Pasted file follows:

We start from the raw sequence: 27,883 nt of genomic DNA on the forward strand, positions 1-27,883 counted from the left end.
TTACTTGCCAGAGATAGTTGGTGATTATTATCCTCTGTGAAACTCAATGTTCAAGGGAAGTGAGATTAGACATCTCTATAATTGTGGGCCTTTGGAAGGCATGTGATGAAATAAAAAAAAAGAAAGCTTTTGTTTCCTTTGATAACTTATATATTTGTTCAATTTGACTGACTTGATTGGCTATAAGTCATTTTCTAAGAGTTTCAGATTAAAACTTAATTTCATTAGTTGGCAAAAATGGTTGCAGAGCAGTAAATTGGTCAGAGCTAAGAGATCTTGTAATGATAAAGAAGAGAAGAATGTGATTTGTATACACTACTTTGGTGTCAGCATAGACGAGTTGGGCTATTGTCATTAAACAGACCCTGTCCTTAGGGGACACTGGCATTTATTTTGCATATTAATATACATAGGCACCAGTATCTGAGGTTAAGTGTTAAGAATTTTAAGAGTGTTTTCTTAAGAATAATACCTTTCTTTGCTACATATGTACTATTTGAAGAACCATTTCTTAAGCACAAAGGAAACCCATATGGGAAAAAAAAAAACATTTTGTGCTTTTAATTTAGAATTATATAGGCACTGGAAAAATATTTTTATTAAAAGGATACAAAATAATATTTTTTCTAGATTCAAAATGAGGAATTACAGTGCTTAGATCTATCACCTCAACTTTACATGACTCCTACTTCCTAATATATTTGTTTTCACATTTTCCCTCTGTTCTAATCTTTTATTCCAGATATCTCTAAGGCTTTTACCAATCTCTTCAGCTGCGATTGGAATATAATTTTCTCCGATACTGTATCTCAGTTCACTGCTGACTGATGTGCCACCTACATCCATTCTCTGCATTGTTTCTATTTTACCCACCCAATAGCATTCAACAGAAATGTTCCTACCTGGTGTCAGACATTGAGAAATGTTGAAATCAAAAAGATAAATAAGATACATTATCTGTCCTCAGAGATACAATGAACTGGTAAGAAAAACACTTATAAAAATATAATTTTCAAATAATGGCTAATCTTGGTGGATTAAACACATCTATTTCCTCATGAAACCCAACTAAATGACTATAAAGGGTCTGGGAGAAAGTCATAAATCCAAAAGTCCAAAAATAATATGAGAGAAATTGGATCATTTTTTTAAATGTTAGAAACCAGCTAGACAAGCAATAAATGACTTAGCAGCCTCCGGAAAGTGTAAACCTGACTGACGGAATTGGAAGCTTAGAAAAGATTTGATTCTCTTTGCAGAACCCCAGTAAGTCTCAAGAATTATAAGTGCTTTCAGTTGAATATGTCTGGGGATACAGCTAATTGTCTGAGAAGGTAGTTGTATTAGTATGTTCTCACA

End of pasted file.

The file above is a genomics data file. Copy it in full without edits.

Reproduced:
We start from the raw sequence: 27,883 nt of genomic DNA on the forward strand, positions 1-27,883 counted from the left end.
TTACTTGCCAGAGATAGTTGGTGATTATTATCCTCTGTGAAACTCAATGTTCAAGGGAAGTGAGATTAGACATCTCTATAATTGTGGGCCTTTGGAAGGCATGTGATGAAATAAAAAAAAAGAAAGCTTTTGTTTCCTTTGATAACTTATATATTTGTTCAATTTGACTGACTTGATTGGCTATAAGTCATTTTCTAAGAGTTTCAGATTAAAACTTAATTTCATTAGTTGGCAAAAATGGTTGCAGAGCAGTAAATTGGTCAGAGCTAAGAGATCTTGTAATGATAAAGAAGAGAAGAATGTGATTTGTATACACTACTTTGGTGTCAGCATAGACGAGTTGGGCTATTGTCATTAAACAGACCCTGTCCTTAGGGGACACTGGCATTTATTTTGCATATTAATATACATAGGCACCAGTATCTGAGGTTAAGTGTTAAGAATTTTAAGAGTGTTTTCTTAAGAATAATACCTTTCTTTGCTACATATGTACTATTTGAAGAACCATTTCTTAAGCACAAAGGAAACCCATATGGGAAAAAAAAAAACATTTTGTGCTTTTAATTTAGAATTATATAGGCACTGGAAAAATATTTTTATTAAAAGGATACAAAATAATATTTTTTCTAGATTCAAAATGAGGAATTACAGTGCTTAGATCTATCACCTCAACTTTACATGACTCCTACTTCCTAATATATTTGTTTTCACATTTTCCCTCTGTTCTAATCTTTTATTCCAGATATCTCTAAGGCTTTTACCAATCTCTTCAGCTGCGATTGGAATATAATTTTCTCCGATACTGTATCTCAGTTCACTGCTGACTGATGTGCCACCTACATCCATTCTCTGCATTGTTTCTATTTTACCCACCCAATAGCATTCAACAGAAATGTTCCTACCTGGTGTCAGACATTGAGAAATGTTGAAATCAAAAAGATAAATAAGATACATTATCTGTCCTCAGAGATACAATGAACTGGTAAGAAAAACACTTATAAAAATATAATTTTCAAATAATGGCTAATCTTGGTGGATTAAACACATCTATTTCCTCATGAAACCCAACTAAATGACTATAAAGGGTCTGGGAGAAAGTCATAAATCCAAAAGTCCAAAAATAATATGAGAGAAATTGGATCATTTTTTTAAATGTTAGAAACCAGCTAGACAAGCAATAAATGACTTAGCAGCCTCCGGAAAGTGTAAACCTGACTGACGGAATTGGAAGCTTAGAAAAGATTTGATTCTCTTTGCAGAACCCCAGTAAGTCTCAAGAATTATAAGTGCTTTCAGTTGAATATGTCTGGGGATACAGCTAATTGTCTGAGAAGGTAGTTGTATTAGTATGTTCTCACA